Whig Forum Rules


Whigs by nature value debate, collaboration, compromise and mutual effort. We believe by working together we can achieve far more than by working alone, and we value the contributions of our members, supporters and fellow citizens immeasurably.

The Whig Forums provide the opportunity for you to have your say, but we do have some simple rules we ask you to follow:


    We understand, and expect, debates on issues to get passionate, even heated. But please remember the people you're in discussion with care as much as you do and are trying just as hard. Please keep your cool, do not engage in personal attacks, and maintain a proper level of decorum.


    While we firmly believe every citizen should participate in their local governance, we ask you to confine your posts in the national forum to national issues everyone will be familiar with. Over time we will have similar forums in the states to support discussion on local issues, but for now we ask you to concentrate on issues affecting the nation as a whole.


    By that, we don't mean ignoring foreign policy questions -- far from it. But the Forum is intended for discussion of American issues, not the issues of other countries. While we fully expect our nation to engage with the rest of the world, and the internal issues of other countries are important to us as global citizens, the Forum is meant for issues specific to our country alone unless matters outside our borders affect us directly.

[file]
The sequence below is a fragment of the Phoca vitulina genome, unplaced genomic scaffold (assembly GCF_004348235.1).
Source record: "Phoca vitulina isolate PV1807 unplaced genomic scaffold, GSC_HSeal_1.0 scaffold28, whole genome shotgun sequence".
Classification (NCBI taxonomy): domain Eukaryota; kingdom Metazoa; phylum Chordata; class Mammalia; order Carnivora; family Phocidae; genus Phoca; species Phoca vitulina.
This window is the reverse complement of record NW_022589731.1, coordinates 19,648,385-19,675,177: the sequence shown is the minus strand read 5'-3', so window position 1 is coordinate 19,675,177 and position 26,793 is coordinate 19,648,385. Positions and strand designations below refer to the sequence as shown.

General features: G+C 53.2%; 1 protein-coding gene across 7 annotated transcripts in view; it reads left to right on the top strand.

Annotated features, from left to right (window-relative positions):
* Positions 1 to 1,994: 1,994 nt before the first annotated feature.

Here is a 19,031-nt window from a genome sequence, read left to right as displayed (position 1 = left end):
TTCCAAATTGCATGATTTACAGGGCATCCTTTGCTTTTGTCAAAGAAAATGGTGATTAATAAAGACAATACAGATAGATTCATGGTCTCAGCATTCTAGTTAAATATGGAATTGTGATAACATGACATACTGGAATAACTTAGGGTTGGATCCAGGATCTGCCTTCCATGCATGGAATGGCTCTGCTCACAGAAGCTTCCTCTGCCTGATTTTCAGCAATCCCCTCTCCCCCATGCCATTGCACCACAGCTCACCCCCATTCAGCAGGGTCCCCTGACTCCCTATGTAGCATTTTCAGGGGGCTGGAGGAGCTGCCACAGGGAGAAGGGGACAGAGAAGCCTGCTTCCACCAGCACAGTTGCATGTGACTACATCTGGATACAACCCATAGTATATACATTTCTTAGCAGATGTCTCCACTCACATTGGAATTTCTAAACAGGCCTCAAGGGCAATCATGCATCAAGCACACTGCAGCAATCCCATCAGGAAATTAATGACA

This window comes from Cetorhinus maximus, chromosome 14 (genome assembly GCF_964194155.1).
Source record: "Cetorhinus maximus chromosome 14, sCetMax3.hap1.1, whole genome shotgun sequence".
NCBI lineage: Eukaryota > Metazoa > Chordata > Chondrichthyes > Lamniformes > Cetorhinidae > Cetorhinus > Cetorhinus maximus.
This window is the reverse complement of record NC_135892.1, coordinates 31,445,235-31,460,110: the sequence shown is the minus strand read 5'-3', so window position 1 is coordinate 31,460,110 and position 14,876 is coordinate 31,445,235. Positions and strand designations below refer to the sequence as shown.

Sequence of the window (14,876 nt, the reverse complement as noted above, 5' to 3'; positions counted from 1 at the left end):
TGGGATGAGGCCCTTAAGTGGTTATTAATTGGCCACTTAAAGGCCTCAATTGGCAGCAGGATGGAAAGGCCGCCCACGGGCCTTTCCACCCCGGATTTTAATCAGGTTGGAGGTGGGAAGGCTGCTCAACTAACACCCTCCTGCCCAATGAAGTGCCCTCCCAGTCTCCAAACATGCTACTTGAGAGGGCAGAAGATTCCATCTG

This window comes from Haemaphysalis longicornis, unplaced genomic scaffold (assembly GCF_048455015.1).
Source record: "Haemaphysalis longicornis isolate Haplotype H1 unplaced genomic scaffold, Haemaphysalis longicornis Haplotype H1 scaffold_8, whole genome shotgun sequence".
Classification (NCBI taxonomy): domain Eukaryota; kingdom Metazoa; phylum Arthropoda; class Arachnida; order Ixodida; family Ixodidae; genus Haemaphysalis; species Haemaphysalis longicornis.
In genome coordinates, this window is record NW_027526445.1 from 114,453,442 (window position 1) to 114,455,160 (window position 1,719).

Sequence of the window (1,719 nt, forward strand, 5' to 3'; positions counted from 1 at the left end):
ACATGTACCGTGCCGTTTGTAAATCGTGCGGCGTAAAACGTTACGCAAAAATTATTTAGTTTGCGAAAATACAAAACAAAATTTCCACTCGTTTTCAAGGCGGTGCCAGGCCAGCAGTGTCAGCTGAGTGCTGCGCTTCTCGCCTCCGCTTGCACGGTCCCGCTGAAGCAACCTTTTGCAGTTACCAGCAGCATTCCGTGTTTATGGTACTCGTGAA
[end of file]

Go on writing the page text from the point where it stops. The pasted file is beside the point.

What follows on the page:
That might sound a little strange coming from a political party, but Whigs don't rely on party dogma for our thinking. We look at issues from the perspective of principle, practice and pragmatism -- not party labels. And since we come from a wide range of the ideological spectrum, tagging ideas as "Republican" or "Democratic" doesn't make much sense to us, anyway. We expect conservatives to argue for conservative ideas, and liberals to argue for liberal ones, but in the end, for us, it's the facts, evidence and common sense which will carry the day. Ultimately anyone's former party affiliation means nothing.


    Some people prefer to comment anonymously online, but Whigs believe each of us should stand up, be counted, and stand behind what we say. Besides, those of us who are internet-savvy know all too well how awful things can get when anonymous internet trolls contaminate a great, robust discussion. So please let people know who you really are.